All of the glycerin used in Green People products comes from either coconut or palm oil and is guaranteed to be of non-animal origin.
What is glycerin and why is it used?
Glycerin is produced by adding alkalis to fats and fixed oils – a process called ‘saponification’. It is an important by-product of the soap making industry and can be produced from almost any fat, animal or vegetable.
Glycerin is a natural component of all oils and fats - they are properly called triglycerides and are all made of one Glycerin molecule and three fatty acids. Glycerin is isolated from the fatty acids through a process called saponification which is used to make soap - a process that has been carried out by mankind for at least 4,000 years. Glycerin is a humectant and acts as a moisturiser by retaining water in the skin and hair.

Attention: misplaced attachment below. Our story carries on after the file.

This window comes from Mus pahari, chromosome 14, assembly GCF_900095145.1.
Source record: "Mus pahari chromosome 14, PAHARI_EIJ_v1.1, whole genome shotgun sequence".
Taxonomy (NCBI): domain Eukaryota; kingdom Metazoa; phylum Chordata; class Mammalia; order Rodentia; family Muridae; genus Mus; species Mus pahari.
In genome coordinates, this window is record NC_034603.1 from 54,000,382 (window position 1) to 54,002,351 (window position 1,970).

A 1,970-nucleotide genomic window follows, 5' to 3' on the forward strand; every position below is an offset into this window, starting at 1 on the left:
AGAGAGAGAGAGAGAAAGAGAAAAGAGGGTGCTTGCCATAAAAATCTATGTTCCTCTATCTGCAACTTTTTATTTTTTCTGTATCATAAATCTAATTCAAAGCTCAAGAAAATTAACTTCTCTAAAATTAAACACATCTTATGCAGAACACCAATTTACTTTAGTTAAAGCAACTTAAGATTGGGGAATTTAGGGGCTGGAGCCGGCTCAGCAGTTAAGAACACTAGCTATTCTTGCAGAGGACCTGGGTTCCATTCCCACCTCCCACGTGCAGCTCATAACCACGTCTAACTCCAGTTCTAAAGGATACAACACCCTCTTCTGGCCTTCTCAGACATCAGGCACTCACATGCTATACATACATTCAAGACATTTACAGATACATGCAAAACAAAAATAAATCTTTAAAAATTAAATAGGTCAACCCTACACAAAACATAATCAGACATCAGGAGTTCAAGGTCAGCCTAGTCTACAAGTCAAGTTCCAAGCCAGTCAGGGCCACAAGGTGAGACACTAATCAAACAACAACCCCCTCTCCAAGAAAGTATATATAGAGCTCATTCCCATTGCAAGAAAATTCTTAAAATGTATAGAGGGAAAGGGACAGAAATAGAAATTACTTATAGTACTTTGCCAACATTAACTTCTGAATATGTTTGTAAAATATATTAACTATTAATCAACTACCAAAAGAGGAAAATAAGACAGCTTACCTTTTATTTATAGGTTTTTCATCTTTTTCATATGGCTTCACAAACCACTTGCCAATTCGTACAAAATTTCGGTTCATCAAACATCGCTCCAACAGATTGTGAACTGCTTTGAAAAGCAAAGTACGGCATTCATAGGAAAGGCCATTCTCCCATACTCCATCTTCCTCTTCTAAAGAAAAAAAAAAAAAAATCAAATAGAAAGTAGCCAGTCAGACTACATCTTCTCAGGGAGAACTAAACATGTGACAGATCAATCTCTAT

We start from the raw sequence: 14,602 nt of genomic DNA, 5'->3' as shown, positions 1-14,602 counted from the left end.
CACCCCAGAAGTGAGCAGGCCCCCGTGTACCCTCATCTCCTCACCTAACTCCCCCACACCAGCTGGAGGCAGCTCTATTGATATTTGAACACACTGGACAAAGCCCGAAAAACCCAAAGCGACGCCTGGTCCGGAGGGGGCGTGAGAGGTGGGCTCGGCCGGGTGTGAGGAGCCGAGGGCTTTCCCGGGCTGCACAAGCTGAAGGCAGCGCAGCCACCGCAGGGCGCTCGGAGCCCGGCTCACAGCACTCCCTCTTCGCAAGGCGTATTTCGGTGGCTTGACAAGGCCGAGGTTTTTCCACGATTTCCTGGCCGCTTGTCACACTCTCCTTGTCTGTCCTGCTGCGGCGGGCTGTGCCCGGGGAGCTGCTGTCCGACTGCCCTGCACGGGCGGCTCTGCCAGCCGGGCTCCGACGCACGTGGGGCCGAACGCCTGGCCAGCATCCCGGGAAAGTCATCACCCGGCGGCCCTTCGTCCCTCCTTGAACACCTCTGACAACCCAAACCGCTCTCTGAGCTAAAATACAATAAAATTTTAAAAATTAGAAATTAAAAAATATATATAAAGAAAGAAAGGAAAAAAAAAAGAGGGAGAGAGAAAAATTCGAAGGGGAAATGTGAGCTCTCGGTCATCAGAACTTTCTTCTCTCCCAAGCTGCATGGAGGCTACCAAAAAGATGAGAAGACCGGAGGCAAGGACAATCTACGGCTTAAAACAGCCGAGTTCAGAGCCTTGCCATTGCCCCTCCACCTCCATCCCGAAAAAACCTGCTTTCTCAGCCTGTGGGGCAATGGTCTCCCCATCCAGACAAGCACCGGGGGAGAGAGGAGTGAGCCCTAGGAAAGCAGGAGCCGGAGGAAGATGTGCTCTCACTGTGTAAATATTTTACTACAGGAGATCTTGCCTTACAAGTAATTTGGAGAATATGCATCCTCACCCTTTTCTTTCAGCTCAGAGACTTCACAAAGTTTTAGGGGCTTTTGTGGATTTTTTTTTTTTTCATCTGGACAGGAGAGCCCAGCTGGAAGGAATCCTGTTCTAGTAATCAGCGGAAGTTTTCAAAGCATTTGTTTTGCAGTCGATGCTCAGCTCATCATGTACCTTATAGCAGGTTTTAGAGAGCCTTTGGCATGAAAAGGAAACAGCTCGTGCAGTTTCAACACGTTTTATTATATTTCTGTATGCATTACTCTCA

Glycerin is highly ‘hygroscopic’ which means that it absorbs water from the air. For example, if you left a bottle of pure Glycerin exposed to air in your kitchen, it would take moisture from the air and eventually it would become 80 percent Glycerin and 20 percent water.
Some companies claim that using Glycerin on the skin can cause dryness by drawing water from the cells that make up the dermis. Whilst this might be the case if you were to apply neat Glycerin to the skin, it is not true of Glycerin as used in creams, lotions, shampoos and shower gels. In these instances, Glycerin helps to retain the water content of the product in the outer layers of the skin, and does not draw any extra water from the body's cells. Glycerin has been used as a skin moisturiser for centuries, and there have been no reports of any adverse actions or effects throughout this period of time.